The hotspots that are under new lockdown restrictions are roughly centered around most of the nine zip codes in Brooklyn and Queens where positive test rates are surging as high as eight percent. In the hearts of the hot spots – color-coded as red zones – schools and non-essential businesses will close and houses of worship are limited to no more than 10 people. The orange and yellow zones face less strict restrictions
The tough new restrictions (above in red) will currently apply to neighborhoods in Brookyn and Queens where COVID rates are surging. Restrictions will also be imposed on some surrounding neighborhoods (above in orange) to act as what he described as a buffer
Hundreds of businesses and schools in several neighborhoods in Queens and Brooklyn were closed Thursday by order of Governor Andrew Cuomo.
De Blasio said 1,200 city workers would be out on the streets doing enforcement, though some of those efforts involved trying to educate businesses about rules imposed with little warning in hastily drawn zones with confusing borders.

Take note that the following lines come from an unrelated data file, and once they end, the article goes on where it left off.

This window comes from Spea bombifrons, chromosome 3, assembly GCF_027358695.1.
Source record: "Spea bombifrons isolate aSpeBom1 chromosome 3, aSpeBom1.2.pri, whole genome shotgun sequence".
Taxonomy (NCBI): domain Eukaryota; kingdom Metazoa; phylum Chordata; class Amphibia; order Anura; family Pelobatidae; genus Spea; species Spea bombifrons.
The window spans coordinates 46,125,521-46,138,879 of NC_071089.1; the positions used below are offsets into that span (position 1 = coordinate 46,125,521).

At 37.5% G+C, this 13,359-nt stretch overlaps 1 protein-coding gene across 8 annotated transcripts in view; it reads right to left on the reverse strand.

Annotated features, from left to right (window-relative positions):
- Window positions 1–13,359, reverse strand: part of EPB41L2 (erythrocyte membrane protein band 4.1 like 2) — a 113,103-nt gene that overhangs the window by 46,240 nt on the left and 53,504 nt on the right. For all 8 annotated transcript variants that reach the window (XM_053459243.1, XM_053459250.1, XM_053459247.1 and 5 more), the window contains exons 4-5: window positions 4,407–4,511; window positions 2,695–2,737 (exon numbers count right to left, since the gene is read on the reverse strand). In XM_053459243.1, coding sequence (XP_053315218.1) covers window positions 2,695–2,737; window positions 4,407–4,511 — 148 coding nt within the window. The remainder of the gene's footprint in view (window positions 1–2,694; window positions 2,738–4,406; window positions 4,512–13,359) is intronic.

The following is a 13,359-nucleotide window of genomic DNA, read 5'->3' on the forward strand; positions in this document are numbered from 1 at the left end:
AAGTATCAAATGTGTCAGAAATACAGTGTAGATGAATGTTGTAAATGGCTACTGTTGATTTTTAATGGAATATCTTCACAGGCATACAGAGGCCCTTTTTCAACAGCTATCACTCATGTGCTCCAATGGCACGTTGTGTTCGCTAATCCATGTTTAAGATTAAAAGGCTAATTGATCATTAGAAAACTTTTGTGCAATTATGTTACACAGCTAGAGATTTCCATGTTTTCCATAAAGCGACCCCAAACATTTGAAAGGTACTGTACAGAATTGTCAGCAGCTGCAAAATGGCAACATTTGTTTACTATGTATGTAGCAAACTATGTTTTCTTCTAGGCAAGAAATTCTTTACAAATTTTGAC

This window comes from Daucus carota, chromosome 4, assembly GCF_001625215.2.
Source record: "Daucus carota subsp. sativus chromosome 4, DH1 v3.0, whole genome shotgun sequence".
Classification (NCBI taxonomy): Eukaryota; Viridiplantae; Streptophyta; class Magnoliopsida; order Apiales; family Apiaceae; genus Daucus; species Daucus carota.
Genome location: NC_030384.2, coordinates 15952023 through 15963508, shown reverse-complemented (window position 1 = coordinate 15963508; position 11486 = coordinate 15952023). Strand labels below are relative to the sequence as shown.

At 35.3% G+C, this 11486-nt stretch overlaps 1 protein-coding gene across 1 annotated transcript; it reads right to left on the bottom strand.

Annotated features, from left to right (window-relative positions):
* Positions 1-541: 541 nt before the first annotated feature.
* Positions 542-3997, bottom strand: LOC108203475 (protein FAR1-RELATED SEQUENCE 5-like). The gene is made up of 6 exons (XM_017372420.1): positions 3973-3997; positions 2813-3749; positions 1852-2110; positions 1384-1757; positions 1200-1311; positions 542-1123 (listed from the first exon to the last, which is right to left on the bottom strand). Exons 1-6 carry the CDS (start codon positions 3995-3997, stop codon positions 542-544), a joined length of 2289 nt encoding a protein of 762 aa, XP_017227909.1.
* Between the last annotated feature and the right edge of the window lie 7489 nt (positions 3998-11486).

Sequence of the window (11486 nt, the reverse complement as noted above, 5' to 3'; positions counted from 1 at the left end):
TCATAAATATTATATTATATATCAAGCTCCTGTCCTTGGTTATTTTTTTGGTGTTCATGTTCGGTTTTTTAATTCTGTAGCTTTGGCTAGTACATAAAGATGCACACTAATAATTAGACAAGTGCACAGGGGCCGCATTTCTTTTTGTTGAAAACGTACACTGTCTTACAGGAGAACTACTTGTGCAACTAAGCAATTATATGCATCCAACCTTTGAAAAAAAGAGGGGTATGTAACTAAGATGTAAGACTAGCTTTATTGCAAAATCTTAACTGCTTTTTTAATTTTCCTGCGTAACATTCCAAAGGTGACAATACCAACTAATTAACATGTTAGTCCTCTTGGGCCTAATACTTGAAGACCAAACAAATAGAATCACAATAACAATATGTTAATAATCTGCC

All nonessential businesses in areas designated ‘red zones’ in parts of Queens and Brooklyn were supposed to shut. Public and private schools were supposed to close, as well, within both the red zones and surrounding ‘orange zones’.
The zones were designated by Gov Cuomo.
Exactly where those zones began and ended, though, wasn’t easily apparent from maps released by the governor’s office or the city.
Many of the neighborhoods where restrictions have been imposed are home to large Orthodox Jewish communities and leaders of those communities have complained of being singled out for enforcement.
Overall, COVID-19 has been spreading at a slower rate in New York City than in much of the rest of the country. But a small number of the neighborhoods in Brooklyn and Queens have seen hundreds of new cases in recent weeks, leading to fears the spike could develop into a broader resurgence.